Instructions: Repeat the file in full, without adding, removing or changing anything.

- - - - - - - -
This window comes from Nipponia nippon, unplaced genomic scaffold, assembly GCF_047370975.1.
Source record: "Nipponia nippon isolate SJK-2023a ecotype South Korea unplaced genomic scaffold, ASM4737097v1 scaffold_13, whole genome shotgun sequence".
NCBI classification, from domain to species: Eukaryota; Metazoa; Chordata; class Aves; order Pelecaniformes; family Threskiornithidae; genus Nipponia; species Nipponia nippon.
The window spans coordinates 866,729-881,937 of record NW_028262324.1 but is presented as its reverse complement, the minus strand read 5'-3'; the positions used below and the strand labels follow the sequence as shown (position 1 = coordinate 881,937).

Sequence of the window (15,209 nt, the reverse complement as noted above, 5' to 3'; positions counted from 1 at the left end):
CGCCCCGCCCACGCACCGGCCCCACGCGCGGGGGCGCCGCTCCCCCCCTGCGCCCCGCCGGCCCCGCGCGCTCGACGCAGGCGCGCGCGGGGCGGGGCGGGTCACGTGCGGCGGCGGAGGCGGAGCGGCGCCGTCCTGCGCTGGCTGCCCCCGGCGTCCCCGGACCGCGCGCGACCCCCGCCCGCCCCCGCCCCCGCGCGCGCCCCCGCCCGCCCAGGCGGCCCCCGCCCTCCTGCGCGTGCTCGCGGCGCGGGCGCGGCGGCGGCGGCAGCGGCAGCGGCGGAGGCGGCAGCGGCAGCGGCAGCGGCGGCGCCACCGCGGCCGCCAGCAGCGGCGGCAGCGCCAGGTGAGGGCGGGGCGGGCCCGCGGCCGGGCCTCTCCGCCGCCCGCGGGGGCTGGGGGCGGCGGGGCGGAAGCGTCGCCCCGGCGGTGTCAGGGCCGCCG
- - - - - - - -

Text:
This window comes from Nipponia nippon, unplaced genomic scaffold, assembly GCF_047370975.1.
Source record: "Nipponia nippon isolate SJK-2023a ecotype South Korea unplaced genomic scaffold, ASM4737097v1 scaffold_13, whole genome shotgun sequence".
NCBI classification, from domain to species: Eukaryota; Metazoa; Chordata; class Aves; order Pelecaniformes; family Threskiornithidae; genus Nipponia; species Nipponia nippon.
The window spans coordinates 866,729-881,937 of record NW_028262324.1 but is presented as its reverse complement, the minus strand read 5'-3'; the positions used below and the strand labels follow the sequence as shown (position 1 = coordinate 881,937).

Sequence of the window (15,209 nt, the reverse complement as noted above, 5' to 3'; positions counted from 1 at the left end):
CGCCCCGCCCACGCACCGGCCCCACGCGCGGGGGCGCCGCTCCCCCCCTGCGCCCCGCCGGCCCCGCGCGCTCGACGCAGGCGCGCGCGGGGCGGGGCGGGTCACGTGCGGCGGCGGAGGCGGAGCGGCGCCGTCCTGCGCTGGCTGCCCCCGGCGTCCCCGGACCGCGCGCGACCCCCGCCCGCCCCCGCCCCCGCGCGCGCCCCCGCCCGCCCAGGCGGCCCCCGCCCTCCTGCGCGTGCTCGCGGCGCGGGCGCGGCGGCGGCGGCAGCGGCAGCGGCGGAGGCGGCAGCGGCAGCGGCAGCGGCGGCGCCACCGCGGCCGCCAGCAGCGGCGGCAGCGCCAGGTGAGGGCGGGGCGGGCCCGCGGCCGGGCCTCTCCGCCGCCCGCGGGGGCTGGGGGCGGCGGGGCGGAAGCGTCGCCCCGGCGGTGTCAGGGCCGCCG